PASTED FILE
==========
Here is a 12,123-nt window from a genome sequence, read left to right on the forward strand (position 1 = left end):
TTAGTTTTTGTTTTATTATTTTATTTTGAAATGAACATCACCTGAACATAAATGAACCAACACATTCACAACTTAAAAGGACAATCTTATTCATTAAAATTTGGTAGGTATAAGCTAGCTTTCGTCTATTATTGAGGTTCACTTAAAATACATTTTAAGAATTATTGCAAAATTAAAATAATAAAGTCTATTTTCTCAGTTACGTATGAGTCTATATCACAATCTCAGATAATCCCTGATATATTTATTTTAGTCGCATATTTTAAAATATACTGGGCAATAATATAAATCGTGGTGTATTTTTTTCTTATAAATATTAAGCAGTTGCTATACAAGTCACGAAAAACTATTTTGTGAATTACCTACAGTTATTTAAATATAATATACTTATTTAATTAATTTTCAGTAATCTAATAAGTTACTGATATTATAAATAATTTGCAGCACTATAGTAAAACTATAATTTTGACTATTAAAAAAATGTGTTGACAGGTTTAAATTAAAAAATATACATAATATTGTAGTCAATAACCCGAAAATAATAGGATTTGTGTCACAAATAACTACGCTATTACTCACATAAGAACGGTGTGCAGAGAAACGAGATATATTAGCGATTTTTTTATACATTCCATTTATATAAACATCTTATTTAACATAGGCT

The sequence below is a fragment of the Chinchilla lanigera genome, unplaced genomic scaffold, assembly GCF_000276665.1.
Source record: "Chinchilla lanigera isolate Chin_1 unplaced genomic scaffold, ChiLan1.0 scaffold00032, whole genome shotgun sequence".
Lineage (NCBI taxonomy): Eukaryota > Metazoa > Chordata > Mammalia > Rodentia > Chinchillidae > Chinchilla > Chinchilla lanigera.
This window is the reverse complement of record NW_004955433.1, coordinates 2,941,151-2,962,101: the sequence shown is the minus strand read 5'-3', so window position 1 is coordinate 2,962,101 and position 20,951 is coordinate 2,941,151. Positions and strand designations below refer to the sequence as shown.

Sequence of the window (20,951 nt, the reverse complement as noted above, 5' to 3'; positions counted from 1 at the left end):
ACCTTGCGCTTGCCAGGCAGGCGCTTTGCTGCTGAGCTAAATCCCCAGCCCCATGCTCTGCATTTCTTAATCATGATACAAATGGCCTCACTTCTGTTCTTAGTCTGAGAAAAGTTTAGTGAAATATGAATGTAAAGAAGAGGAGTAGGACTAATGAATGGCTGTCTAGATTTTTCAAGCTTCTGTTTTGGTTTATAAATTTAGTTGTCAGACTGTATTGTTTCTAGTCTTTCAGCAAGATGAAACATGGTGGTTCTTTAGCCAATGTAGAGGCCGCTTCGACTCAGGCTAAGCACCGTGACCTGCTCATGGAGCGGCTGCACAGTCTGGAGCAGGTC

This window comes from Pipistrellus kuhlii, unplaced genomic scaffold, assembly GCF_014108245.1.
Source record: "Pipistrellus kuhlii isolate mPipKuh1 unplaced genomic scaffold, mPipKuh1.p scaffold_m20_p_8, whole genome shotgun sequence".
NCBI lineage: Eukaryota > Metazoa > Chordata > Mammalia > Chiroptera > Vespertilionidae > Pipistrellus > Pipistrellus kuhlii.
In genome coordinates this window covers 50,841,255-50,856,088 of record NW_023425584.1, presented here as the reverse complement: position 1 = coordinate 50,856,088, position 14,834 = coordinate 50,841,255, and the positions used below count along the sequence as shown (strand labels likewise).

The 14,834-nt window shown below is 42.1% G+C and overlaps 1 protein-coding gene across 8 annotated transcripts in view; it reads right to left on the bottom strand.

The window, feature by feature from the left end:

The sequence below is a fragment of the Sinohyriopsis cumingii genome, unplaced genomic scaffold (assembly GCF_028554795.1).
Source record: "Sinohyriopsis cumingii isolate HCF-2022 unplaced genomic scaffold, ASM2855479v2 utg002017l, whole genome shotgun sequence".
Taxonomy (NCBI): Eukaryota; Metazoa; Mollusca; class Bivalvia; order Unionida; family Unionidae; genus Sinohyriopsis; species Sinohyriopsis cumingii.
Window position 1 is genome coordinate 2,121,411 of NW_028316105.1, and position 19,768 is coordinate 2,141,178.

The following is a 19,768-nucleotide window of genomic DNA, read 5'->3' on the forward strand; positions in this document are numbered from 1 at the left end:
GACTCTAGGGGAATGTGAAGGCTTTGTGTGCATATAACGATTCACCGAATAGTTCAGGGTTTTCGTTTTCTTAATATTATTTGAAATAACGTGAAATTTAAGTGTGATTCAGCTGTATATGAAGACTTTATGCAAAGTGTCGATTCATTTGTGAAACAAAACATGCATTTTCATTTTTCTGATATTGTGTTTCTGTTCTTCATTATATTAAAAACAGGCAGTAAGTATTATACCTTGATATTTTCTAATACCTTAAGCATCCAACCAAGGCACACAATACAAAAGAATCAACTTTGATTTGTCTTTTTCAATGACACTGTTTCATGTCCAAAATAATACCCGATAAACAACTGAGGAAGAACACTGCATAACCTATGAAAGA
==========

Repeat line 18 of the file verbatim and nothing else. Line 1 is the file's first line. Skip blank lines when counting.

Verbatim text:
Window position 1 is genome coordinate 2,121,411 of NW_028316105.1, and position 19,768 is coordinate 2,141,178.